Aims of the Study: The purpose of this work is to report the results of research on consumer preferences for retail formats as a benchmark for examination of changes in consumer usage of retail formats wrought by COVID-19 and projection of emergent post-pandemic behaviors. Pre-COVID-19, variety in retail formats proliferated. 

Methodology Employed: Survey methodology captured preferences, practices, and recommendations related to use of retail formats. Research questions included: a) Which retail formats do consumers prefer? b) Which digital tools do consumers use to make purchases? c) Does delivery mode and/or product type influence retail format preference? d) Does retail format influence impulse purchasing behavior? e) Do consumers mix retail formats when making product purchases? and f) What will be the implications of COVID-19 for retail format preference?

Results: Consumers reported differences in preferences for online, in-store, catalogue, and phone retail formats. Product type influenced consumer retail format preferences. Retail format influenced impulse purchase behaviors. Consumers used smart phones, laptops, desktops, tablets, email, discussion boards, social media, and social networks as purchasing tools.

Conclusions: This study investigated pre-pandemic consumer preferences and usage variables related to retail format. It provides benchmarks for examination of changes resultant from the massive retail disruptions of mandatory store closures and stay-at-home mandates. It further provides a framework for projections of emergent, post-pandemic behaviors.

Recommendations: The authors recommend further investigation of consumer retail format use during and subsequent to the height of the pandemic. Comparison of consumer usage pre- and post-pandemic can provide valuable input to retail planning.

Open Access Original Research Article

Impact of Extra-curricular Activities on Students’ Academic Performance at Bhutanese HSS level: A Case of Orong Central School

Ugyen Penjor

Journal of Education, Society and Behavioural Science, Page 72-82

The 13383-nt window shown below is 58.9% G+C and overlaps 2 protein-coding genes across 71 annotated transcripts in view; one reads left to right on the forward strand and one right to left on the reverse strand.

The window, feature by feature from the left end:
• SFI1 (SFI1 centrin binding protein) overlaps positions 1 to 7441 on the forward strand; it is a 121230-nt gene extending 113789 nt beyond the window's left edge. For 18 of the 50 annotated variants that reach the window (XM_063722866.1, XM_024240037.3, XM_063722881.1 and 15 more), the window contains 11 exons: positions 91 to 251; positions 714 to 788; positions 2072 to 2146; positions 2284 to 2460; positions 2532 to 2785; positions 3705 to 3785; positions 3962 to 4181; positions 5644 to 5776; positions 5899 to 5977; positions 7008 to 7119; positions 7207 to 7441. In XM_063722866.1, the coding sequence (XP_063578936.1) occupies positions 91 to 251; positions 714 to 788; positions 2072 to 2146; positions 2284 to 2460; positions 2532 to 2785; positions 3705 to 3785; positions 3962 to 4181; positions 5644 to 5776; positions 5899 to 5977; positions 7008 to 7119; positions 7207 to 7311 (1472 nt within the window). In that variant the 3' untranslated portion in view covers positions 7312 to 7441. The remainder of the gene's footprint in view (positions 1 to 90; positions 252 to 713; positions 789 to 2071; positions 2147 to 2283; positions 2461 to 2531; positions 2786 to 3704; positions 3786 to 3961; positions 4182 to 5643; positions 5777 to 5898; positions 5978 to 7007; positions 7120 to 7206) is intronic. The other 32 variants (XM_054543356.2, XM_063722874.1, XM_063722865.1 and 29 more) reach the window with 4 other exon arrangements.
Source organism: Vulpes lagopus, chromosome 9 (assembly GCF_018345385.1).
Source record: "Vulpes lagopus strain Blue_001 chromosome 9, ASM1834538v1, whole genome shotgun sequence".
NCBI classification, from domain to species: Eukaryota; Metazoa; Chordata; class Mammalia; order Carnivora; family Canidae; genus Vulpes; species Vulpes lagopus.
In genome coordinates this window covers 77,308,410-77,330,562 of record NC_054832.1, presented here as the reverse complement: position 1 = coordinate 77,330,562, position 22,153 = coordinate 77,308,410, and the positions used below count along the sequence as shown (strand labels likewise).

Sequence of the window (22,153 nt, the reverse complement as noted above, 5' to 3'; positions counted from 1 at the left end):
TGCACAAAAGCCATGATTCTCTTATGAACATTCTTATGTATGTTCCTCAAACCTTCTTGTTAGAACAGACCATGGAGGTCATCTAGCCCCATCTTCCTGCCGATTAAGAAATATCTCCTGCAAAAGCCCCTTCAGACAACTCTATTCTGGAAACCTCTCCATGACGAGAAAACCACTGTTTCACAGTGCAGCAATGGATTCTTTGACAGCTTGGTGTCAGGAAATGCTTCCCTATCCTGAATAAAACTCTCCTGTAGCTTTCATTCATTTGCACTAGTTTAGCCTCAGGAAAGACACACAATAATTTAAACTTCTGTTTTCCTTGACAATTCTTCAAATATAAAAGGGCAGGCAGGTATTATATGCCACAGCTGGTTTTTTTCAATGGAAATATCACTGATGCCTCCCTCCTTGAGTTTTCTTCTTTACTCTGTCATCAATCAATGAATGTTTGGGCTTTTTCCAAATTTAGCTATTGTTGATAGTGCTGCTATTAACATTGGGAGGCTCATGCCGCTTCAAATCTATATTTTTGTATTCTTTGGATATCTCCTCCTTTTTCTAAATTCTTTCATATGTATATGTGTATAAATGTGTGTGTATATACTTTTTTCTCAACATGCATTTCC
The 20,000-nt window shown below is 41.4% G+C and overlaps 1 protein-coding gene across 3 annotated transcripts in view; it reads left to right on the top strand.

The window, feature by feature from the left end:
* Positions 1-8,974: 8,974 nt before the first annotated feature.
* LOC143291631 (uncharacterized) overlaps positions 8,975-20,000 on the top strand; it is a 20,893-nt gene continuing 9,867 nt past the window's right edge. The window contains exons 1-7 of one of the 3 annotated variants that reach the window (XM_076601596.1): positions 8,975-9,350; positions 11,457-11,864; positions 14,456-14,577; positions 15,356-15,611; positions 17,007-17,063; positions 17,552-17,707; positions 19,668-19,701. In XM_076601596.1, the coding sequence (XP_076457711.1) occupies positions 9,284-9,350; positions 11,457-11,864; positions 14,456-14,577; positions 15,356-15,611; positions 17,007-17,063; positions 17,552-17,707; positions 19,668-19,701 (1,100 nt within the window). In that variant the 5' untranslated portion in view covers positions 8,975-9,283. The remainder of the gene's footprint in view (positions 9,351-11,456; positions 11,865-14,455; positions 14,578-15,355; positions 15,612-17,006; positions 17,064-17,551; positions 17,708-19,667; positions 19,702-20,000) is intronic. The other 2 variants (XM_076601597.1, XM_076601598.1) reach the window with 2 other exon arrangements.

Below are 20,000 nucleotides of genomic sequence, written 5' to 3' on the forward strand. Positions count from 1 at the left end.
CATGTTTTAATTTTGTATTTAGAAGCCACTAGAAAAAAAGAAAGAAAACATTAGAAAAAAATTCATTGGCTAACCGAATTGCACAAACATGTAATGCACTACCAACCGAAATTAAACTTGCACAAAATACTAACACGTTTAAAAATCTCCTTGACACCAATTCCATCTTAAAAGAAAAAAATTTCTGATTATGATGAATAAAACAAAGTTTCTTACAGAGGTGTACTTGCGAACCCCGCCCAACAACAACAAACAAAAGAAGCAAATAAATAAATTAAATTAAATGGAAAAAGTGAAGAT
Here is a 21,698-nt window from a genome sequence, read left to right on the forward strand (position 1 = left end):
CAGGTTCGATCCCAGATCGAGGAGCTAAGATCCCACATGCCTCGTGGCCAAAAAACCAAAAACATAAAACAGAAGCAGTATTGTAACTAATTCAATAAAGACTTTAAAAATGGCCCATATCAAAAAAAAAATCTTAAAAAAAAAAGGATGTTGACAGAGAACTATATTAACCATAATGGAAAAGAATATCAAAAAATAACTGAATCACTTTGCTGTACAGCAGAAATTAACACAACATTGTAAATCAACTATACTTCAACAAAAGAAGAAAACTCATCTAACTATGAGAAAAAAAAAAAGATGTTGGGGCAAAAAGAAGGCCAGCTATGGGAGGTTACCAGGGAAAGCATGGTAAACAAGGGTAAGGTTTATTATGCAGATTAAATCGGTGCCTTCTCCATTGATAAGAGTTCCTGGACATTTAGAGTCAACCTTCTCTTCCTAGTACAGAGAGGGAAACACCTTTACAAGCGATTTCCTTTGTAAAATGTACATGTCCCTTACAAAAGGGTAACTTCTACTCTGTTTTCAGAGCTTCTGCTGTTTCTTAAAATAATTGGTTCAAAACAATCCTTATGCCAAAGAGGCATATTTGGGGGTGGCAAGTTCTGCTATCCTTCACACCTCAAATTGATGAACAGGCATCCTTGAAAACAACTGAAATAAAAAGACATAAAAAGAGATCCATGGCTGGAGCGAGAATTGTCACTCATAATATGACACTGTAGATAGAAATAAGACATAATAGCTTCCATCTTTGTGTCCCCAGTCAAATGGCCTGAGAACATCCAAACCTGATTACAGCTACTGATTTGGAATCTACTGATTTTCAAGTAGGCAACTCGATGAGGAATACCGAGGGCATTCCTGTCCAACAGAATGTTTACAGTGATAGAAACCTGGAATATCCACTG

DOI: 10.9734/jesbs/2021/v34i1130368

The purpose of the study was to investigate the impact of extracurricular activities on the academic performance and students’ assessment towards the extra-curricular activities at higher secondary school ( HSS) level. The sample consisted of 156 students from five different classes (IX-XII). The classes were selected randomly. The study used a mixed method approach. The quantitative component integrated was 24 items of 4 Likert scale survey questionnaires categorized under three themes. The qualitative component incorporated students’ assessment on impact of extracurricular activities in academic performance were collected through open-ended questions. Data form survey questionnaires were analyzed using descriptive analysis (means and standard deviation) and inferential t-test was use for analysis of hypothesis. The qualitative raw date was thematically analyzed (transcribed, coded and categorized). The findings of the study indicated that that student who participated in extra-curricular activities either in Games or sports activities have high academic performance as compared to those who did not participate. It is recommended that the school should give facilities and proper time to the participants of extra-curricular activities and ensure every student’s participation.